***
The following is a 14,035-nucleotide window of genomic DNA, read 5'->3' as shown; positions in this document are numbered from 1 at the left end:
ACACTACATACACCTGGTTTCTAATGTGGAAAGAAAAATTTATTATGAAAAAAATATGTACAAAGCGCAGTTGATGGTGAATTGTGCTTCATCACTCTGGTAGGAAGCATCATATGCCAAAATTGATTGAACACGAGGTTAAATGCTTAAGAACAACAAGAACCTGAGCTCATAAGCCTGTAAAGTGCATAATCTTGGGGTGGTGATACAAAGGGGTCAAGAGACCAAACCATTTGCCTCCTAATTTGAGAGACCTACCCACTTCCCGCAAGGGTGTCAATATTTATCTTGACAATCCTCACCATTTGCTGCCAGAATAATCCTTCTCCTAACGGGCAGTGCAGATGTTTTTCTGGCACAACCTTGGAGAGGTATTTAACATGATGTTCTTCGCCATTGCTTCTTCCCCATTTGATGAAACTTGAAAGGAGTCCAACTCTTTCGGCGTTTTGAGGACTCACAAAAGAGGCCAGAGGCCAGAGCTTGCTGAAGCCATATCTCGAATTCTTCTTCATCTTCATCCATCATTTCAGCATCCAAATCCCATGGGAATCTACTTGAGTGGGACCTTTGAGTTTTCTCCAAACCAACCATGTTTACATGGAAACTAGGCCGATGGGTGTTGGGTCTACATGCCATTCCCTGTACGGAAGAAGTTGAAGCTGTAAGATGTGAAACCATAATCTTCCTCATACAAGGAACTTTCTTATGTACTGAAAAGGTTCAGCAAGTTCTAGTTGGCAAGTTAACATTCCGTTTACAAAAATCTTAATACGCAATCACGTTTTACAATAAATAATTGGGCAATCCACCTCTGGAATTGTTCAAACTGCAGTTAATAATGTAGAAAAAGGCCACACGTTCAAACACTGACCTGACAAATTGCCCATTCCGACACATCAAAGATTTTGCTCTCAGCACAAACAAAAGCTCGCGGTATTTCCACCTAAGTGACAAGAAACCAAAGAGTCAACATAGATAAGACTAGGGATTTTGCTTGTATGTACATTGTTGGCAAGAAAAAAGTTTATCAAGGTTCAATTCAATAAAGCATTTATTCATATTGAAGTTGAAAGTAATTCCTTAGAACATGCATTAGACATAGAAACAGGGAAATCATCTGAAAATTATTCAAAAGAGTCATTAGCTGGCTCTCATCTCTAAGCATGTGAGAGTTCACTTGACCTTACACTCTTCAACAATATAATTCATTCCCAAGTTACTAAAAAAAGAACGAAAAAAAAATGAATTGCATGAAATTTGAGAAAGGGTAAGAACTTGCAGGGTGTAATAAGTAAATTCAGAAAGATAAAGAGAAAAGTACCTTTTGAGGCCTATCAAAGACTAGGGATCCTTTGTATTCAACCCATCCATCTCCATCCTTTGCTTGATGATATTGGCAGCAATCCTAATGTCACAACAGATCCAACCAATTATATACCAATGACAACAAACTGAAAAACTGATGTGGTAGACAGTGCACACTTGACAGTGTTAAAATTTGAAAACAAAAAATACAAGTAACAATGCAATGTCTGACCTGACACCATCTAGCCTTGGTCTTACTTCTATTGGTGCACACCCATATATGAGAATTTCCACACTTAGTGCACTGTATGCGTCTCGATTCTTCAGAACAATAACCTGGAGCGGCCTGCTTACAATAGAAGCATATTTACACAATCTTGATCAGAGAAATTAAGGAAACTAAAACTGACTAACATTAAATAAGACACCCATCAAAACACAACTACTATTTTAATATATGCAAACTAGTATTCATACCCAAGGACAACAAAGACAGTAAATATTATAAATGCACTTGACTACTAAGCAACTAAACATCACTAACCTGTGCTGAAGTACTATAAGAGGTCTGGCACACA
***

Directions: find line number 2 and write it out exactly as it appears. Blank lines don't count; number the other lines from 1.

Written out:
ACACTACATACACCTGGTTTCTAATGTGGAAAGAAAAATTTATTATGAAAAAAATATGTACAAAGCGCAGTTGATGGTGAATTGTGCTTCATCACTCTGGTAGGAAGCATCATATGCCAAAATTGATTGAACACGAGGTTAAATGCTTAAGAACAACAAGAACCTGAGCTCATAAGCCTGTAAAGTGCATAATCTTGGGGTGGTGATACAAAGGGGTCAAGAGACCAAACCATTTGCCTCCTAATTTGAGAGACCTACCCACTTCCCGCAAGGGTGTCAATATTTATCTTGACAATCCTCACCATTTGCTGCCAGAATAATCCTTCTCCTAACGGGCAGTGCAGATGTTTTTCTGGCACAACCTTGGAGAGGTATTTAACATGATGTTCTTCGCCATTGCTTCTTCCCCATTTGATGAAACTTGAAAGGAGTCCAACTCTTTCGGCGTTTTGAGGACTCACAAAAGAGGCCAGAGGCCAGAGCTTGCTGAAGCCATATCTCGAATTCTTCTTCATCTTCATCCATCATTTCAGCATCCAAATCCCATGGGAATCTACTTGAGTGGGACCTTTGAGTTTTCTCCAAACCAACCATGTTTACATGGAAACTAGGCCGATGGGTGTTGGGTCTACATGCCATTCCCTGTACGGAAGAAGTTGAAGCTGTAAGATGTGAAACCATAATCTTCCTCATACAAGGAACTTTCTTATGTACTGAAAAGGTTCAGCAAGTTCTAGTTGGCAAGTTAACATTCCGTTTACAAAAATCTTAATACGCAATCACGTTTTACAATAAATAATTGGGCAATCCACCTCTGGAATTGTTCAAACTGCAGTTAATAATGTAGAAAAAGGCCACACGTTCAAACACTGACCTGACAAATTGCCCATTCCGACACATCAAAGATTTTGCTCTCAGCACAAACAAAAGCTCGCGGTATTTCCACCTAAGTGACAAGAAACCAAAGAGTCAACATAGATAAGACTAGGGATTTTGCTTGTATGTACATTGTTGGCAAGAAAAAAGTTTATCAAGGTTCAATTCAATAAAGCATTTATTCATATTGAAGTTGAAAGTAATTCCTTAGAACATGCATTAGACATAGAAACAGGGAAATCATCTGAAAATTATTCAAAAGAGTCATTAGCTGGCTCTCATCTCTAAGCATGTGAGAGTTCACTTGACCTTACACTCTTCAACAATATAATTCATTCCCAAGTTACTAAAAAAAGAACGAAAAAAAAATGAATTGCATGAAATTTGAGAAAGGGTAAGAACTTGCAGGGTGTAATAAGTAAATTCAGAAAGATAAAGAGAAAAGTACCTTTTGAGGCCTATCAAAGACTAGGGATCCTTTGTATTCAACCCATCCATCTCCATCCTTTGCTTGATGATATTGGCAGCAATCCTAATGTCACAACAGATCCAACCAATTATATACCAATGACAACAAACTGAAAAACTGATGTGGTAGACAGTGCACACTTGACAGTGTTAAAATTTGAAAACAAAAAATACAAGTAACAATGCAATGTCTGACCTGACACCATCTAGCCTTGGTCTTACTTCTATTGGTGCACACCCATATATGAGAATTTCCACACTTAGTGCACTGTATGCGTCTCGATTCTTCAGAACAATAACCTGGAGCGGCCTGCTTACAATAGAAGCATATTTACACAATCTTGATCAGAGAAATTAAGGAAACTAAAACTGACTAACATTAAATAAGACACCCATCAAAACACAACTACTATTTTAATATATGCAAACTAGTATTCATACCCAAGGACAACAAAGACAGTAAATATTATAAATGCACTTGACTACTAAGCAACTAAACATCACTAACCTGTGCTGAAGTACTATAAGAGGTCTGGCACACA